City focus on parking education

City of Parksville wants to ensure parking issues don't get out of control

Areas in the above image from the city

Areas in the above image from the city

The name might be Parksville, but parking could become an issue if the city doesn’t take some steps.

According to a delayed Downtown Core Parking Study, occupancy rose from 65 to 73 percent during the peak hour over just two years while some areas hit 84 percent and city owned lots reach 100 per cent full at their peak.

On-street public parking is plentiful, but the study points to a problem with the city’s four off-street public lots being near capacity.

“There is clear and convincing evidence we are lacking in off-street parking in the downtown core,” said director of engineering and operations Robert Harary.

While councillors discussed anecdotal evidence of whether it’s hard to park downtown, the data indicates that things are fine now but need some planning for the future.

The Boulevard Transportation Group report was submitted to council with a 37 item implementation schedule ranging from simple educational and policy adjustments, to more capital intensive suggestions like purchasing new lots and implementing pay parking.

The good news, Harary said, is that the report doesn’t call for on-street metered parking in the foreseeable future, though it does suggest nominal rates ($3/day) for off-street public lots in the next few years, mostly to encourage people to find other easy options.

It points out that no parking is free, it’s just a question of whether the user pays directly or the community subsidizes it through taxes.

The report says that downtown businesses are the main problem, not providing enough parking for employees, who use the convenient and free city lots rather than walking, biking, car-pooling, or paying for parking elsewhere.

The study focuses on the 790 public spaces in the downtown core, touches on 490 additional spaces in Community Park and nearby residential streets and mentions 1,200 private spots in private lots.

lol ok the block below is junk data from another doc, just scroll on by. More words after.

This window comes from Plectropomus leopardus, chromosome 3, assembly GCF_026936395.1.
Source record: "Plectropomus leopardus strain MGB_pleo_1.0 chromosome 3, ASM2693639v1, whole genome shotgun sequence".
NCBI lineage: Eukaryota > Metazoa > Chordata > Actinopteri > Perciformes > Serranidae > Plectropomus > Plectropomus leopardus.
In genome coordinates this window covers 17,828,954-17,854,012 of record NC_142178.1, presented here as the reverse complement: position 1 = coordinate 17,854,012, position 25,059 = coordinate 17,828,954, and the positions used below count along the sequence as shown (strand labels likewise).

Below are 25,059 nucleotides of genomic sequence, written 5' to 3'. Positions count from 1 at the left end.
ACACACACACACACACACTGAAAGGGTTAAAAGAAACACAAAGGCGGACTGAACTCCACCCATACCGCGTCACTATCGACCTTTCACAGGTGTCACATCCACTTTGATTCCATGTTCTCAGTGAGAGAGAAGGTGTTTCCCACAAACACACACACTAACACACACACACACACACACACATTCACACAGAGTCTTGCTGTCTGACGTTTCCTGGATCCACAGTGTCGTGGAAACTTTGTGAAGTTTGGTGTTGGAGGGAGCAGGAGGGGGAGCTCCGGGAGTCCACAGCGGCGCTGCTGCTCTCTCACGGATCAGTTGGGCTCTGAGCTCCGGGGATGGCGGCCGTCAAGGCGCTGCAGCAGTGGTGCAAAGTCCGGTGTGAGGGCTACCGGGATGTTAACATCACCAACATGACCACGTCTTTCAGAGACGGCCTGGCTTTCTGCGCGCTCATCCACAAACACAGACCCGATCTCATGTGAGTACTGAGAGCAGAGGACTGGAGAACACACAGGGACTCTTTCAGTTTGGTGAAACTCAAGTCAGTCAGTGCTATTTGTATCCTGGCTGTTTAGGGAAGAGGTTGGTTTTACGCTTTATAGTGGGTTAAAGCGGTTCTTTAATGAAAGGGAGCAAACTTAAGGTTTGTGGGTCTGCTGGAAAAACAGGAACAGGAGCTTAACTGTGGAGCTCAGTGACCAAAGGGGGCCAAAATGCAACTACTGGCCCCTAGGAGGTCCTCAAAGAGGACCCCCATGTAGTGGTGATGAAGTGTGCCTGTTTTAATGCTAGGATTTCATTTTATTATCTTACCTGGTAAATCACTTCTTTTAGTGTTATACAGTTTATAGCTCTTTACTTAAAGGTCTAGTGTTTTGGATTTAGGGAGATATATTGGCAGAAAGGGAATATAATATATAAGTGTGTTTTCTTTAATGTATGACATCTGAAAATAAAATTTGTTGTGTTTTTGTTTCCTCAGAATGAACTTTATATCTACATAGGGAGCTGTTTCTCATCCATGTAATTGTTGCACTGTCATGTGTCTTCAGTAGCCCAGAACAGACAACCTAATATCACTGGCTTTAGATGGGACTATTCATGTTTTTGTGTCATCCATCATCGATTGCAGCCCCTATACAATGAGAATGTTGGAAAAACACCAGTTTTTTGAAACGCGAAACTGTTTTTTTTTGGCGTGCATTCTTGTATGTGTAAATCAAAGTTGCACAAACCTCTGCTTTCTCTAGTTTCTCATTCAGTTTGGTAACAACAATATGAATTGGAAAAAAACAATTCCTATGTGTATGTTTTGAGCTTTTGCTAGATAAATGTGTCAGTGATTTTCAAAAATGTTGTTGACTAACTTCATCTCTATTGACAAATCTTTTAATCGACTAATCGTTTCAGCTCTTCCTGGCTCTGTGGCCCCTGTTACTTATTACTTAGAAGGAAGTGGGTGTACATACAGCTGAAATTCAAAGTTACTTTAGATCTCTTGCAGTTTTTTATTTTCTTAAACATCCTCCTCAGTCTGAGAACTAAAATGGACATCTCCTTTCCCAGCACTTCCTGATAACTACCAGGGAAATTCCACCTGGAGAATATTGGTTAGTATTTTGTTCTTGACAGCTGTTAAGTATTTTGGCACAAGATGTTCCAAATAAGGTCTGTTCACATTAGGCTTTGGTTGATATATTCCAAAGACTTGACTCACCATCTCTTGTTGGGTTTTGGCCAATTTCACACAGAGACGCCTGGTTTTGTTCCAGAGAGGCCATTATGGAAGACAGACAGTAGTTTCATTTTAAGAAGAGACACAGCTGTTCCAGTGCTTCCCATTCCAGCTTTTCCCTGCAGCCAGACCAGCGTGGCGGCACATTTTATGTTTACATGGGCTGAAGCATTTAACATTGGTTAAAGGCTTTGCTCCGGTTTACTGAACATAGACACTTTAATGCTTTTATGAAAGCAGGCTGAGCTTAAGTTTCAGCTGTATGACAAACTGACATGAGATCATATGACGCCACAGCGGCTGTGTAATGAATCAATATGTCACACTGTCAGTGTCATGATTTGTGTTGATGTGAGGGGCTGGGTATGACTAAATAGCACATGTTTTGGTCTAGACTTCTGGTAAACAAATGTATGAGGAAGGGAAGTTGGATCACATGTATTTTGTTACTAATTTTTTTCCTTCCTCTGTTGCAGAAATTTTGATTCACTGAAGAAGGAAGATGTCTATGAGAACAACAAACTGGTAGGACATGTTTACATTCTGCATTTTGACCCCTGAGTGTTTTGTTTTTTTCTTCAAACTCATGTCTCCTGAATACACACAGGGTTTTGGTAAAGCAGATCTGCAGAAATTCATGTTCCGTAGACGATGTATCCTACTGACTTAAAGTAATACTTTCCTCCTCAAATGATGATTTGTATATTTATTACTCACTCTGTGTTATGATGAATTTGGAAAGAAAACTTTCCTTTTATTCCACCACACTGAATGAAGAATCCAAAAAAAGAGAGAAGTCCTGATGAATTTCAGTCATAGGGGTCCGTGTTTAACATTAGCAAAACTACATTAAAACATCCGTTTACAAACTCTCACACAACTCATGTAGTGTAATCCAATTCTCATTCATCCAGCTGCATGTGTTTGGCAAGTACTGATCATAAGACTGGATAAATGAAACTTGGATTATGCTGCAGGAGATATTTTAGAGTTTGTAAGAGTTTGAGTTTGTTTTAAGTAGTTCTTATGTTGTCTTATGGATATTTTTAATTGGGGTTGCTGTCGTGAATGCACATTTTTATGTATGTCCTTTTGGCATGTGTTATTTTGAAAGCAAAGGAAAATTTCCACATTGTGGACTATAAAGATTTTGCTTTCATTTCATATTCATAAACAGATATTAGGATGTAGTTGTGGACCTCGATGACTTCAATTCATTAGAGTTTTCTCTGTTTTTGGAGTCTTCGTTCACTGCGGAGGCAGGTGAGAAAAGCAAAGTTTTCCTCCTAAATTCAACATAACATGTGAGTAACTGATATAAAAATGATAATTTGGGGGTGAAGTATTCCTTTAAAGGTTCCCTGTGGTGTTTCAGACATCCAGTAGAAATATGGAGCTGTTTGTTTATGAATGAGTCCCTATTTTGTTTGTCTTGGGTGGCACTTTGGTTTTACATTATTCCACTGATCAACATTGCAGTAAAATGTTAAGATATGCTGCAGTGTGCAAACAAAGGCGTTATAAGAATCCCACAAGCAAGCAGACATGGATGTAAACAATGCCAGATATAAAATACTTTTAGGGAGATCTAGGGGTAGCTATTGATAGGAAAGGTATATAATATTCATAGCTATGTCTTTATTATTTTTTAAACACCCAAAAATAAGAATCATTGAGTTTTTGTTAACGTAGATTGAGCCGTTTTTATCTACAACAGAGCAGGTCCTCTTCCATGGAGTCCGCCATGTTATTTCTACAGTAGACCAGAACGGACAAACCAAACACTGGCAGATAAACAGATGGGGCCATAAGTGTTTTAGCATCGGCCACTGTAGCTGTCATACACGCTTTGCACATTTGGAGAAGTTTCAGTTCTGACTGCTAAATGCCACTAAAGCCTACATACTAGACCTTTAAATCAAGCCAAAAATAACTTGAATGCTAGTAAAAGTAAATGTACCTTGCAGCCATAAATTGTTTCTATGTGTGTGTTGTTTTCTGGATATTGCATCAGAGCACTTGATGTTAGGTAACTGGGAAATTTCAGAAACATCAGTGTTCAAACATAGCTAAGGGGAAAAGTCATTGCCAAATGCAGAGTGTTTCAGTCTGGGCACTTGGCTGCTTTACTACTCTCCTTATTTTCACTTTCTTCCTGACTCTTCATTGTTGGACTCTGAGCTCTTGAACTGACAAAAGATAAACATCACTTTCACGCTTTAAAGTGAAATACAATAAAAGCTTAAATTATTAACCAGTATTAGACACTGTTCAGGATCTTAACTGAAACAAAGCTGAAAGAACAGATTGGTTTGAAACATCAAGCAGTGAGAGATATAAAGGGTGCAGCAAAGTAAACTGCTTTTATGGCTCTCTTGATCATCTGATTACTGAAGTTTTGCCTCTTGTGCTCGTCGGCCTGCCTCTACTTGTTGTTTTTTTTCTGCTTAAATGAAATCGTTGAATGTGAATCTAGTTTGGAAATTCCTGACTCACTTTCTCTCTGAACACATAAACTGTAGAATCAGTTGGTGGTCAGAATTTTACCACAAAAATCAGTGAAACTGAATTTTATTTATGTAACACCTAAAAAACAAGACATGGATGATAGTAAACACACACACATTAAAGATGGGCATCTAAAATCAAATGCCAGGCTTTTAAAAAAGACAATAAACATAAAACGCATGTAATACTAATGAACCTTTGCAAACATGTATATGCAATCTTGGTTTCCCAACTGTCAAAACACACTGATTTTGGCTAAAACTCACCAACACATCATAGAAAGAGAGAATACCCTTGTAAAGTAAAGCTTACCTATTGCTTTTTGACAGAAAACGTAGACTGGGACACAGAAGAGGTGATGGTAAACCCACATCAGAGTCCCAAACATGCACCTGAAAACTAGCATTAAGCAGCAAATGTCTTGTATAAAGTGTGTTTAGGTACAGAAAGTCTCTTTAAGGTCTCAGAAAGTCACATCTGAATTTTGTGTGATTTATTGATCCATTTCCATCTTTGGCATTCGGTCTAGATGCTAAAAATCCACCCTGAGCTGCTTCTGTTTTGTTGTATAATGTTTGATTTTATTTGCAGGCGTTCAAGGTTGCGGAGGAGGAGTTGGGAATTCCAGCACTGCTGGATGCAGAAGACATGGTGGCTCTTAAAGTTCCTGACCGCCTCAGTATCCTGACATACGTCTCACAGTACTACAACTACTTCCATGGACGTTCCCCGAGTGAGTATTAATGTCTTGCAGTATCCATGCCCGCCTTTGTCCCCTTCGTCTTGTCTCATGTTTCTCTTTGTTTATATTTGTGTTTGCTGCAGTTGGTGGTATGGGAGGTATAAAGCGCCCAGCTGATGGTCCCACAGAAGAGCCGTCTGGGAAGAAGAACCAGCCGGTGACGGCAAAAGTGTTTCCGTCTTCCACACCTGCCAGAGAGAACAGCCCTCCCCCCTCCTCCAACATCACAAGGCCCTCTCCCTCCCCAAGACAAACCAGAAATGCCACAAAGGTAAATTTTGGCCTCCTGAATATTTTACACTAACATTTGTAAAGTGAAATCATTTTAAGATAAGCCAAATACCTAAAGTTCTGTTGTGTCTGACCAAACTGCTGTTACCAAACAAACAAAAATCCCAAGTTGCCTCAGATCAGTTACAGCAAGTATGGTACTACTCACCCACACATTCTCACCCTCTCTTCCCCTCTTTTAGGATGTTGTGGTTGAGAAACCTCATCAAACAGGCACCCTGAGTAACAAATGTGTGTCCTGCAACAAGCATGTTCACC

It suggests a long-term approach, starting with simple items like encouraging people to park a bit farther away and/or using alternate transportation.

Harary pointed out that 71 percent of respondents to a survey included in the study said it was acceptable to walk two or three blocks to their destination and in every case of a full city parking lot there are plenty of rarely used spaces within three blocks.

It found people are generally happy with parking in the city, with 58 percent saying there is enough.

There was initially some discomfort among councillors who thought they were being asked to support all 37 recommendations, until it was made clear they where just accepting the report for information and staff would start working through individual items as time and funds allowed. Any substantial changes will come back for council approval.

The study is actually the result of two portions after the first draft was submitted in November 2009 at the height of engineering and operations staff shortages.

The draft report was shelved until Harary requested updated details last September. The total cost of the study was $46,680, including $5,000 for the update.

Staff estimates the capital projects would cost more than $2 million and council was clear they are not eager to embark on the more expensive items in the foreseeable future.